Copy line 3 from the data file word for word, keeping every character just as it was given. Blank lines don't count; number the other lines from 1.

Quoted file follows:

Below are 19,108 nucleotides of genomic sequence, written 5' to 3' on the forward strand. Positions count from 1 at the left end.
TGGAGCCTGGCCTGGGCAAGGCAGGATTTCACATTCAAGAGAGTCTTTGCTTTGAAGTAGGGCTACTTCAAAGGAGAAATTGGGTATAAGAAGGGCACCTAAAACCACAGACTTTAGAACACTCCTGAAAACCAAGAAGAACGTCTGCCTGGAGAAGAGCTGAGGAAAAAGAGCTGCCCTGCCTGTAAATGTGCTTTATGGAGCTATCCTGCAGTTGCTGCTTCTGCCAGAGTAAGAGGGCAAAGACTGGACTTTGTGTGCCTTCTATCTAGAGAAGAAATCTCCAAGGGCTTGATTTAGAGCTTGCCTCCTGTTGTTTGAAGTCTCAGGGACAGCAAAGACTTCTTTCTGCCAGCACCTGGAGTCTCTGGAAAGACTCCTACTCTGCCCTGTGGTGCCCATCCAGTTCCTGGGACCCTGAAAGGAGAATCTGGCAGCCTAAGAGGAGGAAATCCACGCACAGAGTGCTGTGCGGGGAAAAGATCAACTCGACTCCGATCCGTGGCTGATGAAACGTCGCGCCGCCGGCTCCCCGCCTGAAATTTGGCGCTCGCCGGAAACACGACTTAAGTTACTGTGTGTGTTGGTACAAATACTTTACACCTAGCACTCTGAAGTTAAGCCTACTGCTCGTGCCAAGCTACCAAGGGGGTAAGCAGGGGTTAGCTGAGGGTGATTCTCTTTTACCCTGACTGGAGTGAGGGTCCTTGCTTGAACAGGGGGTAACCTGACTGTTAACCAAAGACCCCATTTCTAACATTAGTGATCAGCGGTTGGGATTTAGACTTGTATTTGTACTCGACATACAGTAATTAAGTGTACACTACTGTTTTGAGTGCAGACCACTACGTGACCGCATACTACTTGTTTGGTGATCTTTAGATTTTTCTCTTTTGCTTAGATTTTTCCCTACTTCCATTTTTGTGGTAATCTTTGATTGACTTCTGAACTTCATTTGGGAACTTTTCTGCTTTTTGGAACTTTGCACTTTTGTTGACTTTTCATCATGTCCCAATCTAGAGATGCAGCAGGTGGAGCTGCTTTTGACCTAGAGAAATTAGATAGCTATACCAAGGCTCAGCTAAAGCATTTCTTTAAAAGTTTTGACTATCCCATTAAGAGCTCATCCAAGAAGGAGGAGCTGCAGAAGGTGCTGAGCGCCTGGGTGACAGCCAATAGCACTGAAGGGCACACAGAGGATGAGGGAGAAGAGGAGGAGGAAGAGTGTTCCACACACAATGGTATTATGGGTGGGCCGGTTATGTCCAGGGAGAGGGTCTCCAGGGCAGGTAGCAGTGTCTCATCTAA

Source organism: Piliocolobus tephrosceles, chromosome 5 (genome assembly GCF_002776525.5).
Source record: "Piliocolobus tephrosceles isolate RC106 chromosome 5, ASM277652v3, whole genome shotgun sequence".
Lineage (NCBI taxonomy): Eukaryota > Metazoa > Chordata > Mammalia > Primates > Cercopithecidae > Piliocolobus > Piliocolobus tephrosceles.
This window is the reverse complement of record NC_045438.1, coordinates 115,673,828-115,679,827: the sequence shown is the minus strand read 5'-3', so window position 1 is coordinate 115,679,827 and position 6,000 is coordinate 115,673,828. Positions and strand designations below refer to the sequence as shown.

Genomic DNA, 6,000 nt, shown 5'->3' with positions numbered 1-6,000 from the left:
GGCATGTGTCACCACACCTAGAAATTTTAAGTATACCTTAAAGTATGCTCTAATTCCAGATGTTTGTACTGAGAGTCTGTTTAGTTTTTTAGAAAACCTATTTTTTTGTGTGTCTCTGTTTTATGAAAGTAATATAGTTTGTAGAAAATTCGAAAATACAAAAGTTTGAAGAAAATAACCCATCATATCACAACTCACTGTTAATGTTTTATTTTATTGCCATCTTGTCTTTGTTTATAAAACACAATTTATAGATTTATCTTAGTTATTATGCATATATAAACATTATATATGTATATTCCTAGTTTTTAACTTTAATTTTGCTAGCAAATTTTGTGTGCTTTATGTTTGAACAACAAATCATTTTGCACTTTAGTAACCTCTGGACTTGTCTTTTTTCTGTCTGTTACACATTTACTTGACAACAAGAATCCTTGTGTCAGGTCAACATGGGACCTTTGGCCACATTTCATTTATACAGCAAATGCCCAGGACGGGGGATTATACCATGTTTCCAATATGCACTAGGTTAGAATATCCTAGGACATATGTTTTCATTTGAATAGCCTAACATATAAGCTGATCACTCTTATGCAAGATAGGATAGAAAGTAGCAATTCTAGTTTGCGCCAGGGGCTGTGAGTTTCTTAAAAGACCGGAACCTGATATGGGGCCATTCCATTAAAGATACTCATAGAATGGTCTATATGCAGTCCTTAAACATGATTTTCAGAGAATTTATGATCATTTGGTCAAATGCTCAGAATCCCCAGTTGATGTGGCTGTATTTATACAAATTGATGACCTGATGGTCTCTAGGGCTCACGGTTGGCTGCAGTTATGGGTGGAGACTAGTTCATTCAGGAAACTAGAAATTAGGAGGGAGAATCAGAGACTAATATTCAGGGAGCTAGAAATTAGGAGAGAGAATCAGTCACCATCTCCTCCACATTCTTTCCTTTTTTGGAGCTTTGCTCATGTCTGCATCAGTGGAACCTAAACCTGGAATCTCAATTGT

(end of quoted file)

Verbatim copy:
Source organism: Piliocolobus tephrosceles, chromosome 5 (genome assembly GCF_002776525.5).